top of page

Class # 10: "Workers Compensation" 

Workers' compensation is a form of insurance providing wage replacement and medical benefits to employees injured during employment in exchange for mandatory relinquishment of the employee's right to sue their employer for the tort of negligence. The trade-off between assured, limited coverage and lack of recourse outside the worker compensation system is known as "the compensation bargain". One of the problems that the compensation bargain solved is the problem of employers becoming insolvent because of high damage awards. The system of collective liability was created to prevent that, and thus to ensure security of compensation to the workers. Individual immunity is the necessary corollary to collective liability.

If you become sick or injured on the job, you can get workers' comp benefits that pay for medical expenses. Covered expenses include emergency room care, doctors' visits, hospital stays, imaging studies (xrays), blood tests, the cost of rehabilitation treatment, and sometimes transportation costs to and from appointments. Each state has different regulations and guidelines for the approval of medical expenses related to a workers’ compensation claim. Generally, medical treatment recommended by your doctor that is proper and necessary to treat your industrially related condition will be covered.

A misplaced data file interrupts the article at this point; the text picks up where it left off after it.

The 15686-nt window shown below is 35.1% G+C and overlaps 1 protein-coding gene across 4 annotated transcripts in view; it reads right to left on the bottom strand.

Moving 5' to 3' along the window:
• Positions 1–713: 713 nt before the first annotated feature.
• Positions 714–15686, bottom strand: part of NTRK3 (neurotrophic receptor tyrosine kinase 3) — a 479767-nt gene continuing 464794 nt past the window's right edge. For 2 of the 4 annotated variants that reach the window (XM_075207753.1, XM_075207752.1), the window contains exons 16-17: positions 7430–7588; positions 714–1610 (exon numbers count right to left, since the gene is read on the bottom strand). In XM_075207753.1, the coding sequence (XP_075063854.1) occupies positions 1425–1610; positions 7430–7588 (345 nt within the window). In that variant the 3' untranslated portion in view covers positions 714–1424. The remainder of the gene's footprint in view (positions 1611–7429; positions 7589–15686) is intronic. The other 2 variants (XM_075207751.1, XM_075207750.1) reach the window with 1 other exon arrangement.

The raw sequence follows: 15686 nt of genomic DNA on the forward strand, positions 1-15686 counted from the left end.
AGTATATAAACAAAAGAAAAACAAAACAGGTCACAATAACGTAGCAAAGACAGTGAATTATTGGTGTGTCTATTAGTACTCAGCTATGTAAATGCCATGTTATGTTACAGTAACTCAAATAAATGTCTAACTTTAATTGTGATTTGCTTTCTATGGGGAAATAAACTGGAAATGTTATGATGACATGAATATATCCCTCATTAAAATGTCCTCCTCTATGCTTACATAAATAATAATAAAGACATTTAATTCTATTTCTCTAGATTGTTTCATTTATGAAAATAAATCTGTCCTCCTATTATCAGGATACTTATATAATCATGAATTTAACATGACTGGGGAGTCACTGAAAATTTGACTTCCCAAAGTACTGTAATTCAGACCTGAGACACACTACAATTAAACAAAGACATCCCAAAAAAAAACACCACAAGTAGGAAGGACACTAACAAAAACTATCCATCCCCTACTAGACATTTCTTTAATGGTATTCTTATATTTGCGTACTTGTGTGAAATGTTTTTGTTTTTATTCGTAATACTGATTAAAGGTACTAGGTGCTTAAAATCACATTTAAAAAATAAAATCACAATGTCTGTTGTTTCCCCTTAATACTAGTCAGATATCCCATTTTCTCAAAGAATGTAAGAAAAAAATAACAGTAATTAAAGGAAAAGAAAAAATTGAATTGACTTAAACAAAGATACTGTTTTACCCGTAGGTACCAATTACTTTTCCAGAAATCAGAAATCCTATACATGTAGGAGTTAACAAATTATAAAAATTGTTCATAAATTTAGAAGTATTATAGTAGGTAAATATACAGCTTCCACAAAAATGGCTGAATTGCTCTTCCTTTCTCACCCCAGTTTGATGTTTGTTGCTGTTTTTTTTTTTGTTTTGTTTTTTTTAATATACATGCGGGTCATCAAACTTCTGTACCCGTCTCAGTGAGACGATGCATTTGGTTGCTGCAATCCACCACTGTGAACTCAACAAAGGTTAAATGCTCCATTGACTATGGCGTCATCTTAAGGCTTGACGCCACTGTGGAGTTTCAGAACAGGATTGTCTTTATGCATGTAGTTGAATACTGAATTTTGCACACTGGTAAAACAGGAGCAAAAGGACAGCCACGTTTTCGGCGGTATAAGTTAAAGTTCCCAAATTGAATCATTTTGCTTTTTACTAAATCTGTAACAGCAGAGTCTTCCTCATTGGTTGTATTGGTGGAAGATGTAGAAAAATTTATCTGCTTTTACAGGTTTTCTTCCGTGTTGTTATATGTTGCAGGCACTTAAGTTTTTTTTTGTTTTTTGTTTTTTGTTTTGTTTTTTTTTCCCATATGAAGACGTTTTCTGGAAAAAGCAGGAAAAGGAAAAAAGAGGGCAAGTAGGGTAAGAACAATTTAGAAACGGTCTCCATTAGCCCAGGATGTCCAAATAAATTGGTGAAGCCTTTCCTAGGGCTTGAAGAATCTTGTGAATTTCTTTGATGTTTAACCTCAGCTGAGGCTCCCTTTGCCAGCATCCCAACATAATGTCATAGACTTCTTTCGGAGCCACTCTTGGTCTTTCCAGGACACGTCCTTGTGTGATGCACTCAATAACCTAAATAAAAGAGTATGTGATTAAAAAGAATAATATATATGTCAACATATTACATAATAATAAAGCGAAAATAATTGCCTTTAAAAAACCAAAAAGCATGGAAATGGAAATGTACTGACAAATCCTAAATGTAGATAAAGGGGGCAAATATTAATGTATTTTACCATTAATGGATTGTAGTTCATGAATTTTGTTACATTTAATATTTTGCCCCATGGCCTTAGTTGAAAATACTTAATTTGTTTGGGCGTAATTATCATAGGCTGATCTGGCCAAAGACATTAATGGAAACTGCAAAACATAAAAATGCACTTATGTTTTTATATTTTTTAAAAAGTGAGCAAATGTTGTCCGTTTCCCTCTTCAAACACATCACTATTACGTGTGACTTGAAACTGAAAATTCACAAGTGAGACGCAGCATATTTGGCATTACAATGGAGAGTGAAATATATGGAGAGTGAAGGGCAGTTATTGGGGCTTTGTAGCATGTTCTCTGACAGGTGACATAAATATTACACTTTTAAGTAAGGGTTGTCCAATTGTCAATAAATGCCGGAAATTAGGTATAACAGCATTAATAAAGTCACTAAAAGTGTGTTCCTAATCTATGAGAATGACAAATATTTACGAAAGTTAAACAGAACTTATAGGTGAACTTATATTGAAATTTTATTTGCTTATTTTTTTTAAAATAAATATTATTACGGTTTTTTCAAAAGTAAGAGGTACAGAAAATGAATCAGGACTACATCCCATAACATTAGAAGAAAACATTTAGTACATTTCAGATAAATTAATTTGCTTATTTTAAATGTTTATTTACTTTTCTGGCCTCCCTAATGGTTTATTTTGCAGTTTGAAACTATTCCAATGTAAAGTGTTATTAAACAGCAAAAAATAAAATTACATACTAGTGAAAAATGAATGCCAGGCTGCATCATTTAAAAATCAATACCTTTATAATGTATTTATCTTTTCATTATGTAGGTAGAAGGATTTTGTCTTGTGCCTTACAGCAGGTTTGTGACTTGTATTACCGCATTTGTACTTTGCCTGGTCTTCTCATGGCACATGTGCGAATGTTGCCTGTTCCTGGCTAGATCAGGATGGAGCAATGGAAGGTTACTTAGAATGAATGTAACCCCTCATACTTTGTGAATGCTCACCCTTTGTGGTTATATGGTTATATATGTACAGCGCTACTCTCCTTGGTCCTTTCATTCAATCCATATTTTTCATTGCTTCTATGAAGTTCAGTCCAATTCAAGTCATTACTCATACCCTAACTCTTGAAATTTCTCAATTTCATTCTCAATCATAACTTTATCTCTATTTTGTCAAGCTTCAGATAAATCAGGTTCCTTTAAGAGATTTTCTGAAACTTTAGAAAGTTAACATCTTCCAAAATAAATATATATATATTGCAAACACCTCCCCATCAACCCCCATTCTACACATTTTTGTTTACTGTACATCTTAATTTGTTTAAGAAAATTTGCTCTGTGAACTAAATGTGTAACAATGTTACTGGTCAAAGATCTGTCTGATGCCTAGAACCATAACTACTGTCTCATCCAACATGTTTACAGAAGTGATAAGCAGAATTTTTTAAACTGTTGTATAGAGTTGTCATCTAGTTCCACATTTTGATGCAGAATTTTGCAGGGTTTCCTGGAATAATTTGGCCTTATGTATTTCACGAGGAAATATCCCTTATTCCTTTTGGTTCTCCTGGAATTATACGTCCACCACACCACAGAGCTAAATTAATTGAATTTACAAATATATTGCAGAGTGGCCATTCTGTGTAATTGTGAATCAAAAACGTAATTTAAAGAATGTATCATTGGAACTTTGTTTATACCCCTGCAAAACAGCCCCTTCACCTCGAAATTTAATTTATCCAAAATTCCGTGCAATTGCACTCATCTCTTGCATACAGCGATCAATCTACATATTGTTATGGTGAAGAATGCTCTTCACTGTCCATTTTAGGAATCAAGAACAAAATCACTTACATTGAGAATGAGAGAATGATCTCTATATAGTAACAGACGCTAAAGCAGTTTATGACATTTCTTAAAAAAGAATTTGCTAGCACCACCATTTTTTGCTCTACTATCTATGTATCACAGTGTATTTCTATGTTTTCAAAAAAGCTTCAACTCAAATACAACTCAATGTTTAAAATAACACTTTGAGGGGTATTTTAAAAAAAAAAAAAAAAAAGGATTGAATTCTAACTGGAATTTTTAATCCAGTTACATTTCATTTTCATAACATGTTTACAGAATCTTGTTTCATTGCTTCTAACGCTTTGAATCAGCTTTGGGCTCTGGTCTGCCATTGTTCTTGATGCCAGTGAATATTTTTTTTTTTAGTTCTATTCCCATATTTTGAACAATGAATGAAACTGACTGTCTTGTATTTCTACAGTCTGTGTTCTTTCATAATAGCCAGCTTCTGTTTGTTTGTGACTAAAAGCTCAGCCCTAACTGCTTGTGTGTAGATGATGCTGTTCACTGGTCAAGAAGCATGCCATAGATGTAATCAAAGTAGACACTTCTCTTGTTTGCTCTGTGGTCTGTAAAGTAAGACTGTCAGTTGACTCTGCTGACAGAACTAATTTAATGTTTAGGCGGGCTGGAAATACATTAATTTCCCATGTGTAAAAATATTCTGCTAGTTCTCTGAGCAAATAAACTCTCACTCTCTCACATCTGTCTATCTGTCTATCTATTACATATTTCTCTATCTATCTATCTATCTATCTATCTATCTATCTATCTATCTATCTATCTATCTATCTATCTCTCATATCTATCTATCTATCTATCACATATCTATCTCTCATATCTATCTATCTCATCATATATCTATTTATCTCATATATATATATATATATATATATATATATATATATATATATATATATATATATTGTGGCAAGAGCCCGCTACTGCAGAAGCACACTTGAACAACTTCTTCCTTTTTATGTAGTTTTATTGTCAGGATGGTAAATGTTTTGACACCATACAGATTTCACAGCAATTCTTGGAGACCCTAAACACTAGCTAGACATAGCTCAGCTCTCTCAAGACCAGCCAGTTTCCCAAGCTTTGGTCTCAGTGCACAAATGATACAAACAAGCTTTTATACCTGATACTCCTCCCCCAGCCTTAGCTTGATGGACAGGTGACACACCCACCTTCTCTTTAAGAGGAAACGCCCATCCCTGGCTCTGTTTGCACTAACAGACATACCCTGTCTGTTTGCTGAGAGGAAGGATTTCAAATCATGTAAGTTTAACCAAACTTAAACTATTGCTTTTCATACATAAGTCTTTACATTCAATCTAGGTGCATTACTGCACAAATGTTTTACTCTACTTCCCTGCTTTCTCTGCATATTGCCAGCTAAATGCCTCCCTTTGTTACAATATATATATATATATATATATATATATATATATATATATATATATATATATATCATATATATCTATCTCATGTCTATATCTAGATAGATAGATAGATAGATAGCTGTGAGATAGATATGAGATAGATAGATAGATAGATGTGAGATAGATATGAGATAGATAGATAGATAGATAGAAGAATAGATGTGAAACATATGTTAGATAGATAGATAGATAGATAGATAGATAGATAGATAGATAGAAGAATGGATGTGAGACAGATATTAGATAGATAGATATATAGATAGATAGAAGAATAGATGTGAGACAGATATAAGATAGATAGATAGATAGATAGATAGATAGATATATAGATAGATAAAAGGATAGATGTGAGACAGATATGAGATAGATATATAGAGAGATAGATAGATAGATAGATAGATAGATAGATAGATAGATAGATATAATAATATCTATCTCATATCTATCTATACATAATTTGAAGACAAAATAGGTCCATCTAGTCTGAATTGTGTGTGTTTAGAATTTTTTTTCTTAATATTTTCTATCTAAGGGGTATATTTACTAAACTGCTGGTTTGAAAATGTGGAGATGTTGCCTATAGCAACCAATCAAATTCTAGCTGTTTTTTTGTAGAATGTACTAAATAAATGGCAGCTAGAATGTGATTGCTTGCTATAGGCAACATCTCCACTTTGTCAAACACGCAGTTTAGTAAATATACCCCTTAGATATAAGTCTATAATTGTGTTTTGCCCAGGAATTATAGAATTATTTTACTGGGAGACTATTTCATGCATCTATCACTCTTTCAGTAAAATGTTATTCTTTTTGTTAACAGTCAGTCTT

Coverage of Diagnostic Tests:

Diagnostic studies, such as X-rays and MRIs, are usually covered if they are necessary for a doctor to be able to evaluate your industrially related condition.

Coverage of Alternative Treatments

Western medicine and standard treatment practices are most likely to be covered under the workers’ compensation system. Alternative treatments, such as acupuncture, biofeedback, and naturopathic medicine are not likely to be covered. Similarly, experimental drugs and treatment modalities will likely be denied. This certainly does not mean that you are not allowed to undergo these treatments if you are willing and able to pay for the treatments yourself. You can also try to get your worker's comp carrier to cover them, but don't be surprised if the insurance company denies payment on these expenses.

Limitations on the Number of Treatments

Most states have adopted certain statutory limits for various forms of treatment that commonly require multiple sessions. Physical therapy, chiropractic treatment, and massage therapy are common types of treatment that have limited numbers of approved sessions.

In many states, the workers’ compensation system will pay for additional treatment sessions if you have a recommendation from a physician that additional treatment would be beneficial. The claims representative at the insurance company can authorize more treatment sessions.

Sometimes your employer will request an independent medical examination to assess whether additional treatment is likely to improve your condition. Although this seems unfair, you should attend the independent examination; failure to attend in many states can allow your workers’ compensations benefits to be suspended.

Required Assignments:
Please view the videos below:


​Optional reading assignment:

Understanding Health Insurance, by Green and Rowell. 10th Edition)

Read "Introduction" page 556

Read and study "CMS-1500 claim instructions for Workers Compensation" pages 569-571.

bottom of page